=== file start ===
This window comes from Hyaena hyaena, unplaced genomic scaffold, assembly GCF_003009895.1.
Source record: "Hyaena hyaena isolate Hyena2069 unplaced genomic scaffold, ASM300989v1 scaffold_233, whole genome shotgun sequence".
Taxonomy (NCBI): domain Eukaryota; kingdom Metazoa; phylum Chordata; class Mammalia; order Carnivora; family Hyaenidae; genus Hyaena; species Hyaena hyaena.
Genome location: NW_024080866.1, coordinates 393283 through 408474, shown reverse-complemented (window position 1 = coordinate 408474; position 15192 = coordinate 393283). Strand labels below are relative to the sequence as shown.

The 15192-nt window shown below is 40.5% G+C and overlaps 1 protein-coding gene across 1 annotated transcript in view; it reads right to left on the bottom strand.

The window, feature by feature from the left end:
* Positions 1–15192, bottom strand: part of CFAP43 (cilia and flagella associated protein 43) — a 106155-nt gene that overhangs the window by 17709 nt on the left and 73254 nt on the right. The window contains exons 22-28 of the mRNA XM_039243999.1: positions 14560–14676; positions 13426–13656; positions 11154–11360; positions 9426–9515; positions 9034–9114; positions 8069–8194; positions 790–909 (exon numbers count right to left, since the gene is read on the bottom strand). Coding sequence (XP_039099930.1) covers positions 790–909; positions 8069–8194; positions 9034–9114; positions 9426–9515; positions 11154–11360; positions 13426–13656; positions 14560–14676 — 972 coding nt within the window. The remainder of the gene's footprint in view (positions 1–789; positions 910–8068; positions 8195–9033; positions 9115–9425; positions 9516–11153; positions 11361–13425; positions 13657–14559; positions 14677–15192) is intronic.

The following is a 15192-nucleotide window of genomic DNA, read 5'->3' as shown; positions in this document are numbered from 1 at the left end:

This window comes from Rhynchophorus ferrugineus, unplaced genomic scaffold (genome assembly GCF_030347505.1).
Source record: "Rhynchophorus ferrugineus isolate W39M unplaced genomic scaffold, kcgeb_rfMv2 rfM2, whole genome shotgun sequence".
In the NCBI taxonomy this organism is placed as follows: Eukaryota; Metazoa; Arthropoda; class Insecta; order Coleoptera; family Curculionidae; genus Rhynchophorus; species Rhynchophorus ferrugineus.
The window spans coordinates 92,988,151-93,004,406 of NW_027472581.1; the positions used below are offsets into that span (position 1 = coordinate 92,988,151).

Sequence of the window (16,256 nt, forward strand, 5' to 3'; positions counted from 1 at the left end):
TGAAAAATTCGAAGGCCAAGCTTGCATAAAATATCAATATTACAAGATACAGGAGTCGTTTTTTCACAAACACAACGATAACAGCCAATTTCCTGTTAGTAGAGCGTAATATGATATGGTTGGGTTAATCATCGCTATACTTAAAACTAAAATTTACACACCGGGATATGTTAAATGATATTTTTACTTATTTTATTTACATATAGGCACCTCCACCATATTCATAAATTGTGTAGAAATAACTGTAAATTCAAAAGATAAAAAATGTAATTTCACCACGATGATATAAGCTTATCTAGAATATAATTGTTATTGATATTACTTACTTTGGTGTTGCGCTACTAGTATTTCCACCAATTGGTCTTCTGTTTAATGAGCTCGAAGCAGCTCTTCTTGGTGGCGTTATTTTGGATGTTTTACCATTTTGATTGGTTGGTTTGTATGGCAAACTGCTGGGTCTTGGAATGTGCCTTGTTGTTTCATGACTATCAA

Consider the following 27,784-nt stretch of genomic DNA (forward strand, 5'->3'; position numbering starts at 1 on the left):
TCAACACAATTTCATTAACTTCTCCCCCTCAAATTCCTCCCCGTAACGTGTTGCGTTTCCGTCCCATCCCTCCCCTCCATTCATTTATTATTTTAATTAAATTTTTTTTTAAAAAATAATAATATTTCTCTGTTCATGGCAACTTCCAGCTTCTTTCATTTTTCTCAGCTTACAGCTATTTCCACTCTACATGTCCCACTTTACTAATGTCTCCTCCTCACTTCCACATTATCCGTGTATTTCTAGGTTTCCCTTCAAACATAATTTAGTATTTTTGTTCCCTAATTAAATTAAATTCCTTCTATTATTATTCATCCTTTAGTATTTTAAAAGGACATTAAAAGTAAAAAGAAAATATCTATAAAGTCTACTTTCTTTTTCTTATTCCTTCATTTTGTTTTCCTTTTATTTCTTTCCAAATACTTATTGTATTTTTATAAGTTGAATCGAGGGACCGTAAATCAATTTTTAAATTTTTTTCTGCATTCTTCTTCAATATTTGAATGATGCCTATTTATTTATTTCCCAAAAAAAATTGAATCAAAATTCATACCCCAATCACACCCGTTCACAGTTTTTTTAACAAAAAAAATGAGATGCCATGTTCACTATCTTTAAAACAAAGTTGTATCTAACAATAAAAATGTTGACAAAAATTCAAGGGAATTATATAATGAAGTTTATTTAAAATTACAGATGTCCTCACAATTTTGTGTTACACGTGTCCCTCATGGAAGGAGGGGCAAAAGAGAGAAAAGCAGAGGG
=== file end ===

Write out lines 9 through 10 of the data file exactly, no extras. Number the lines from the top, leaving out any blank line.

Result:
This window comes from Rhynchophorus ferrugineus, unplaced genomic scaffold (genome assembly GCF_030347505.1).
Source record: "Rhynchophorus ferrugineus isolate W39M unplaced genomic scaffold, kcgeb_rfMv2 rfM2, whole genome shotgun sequence".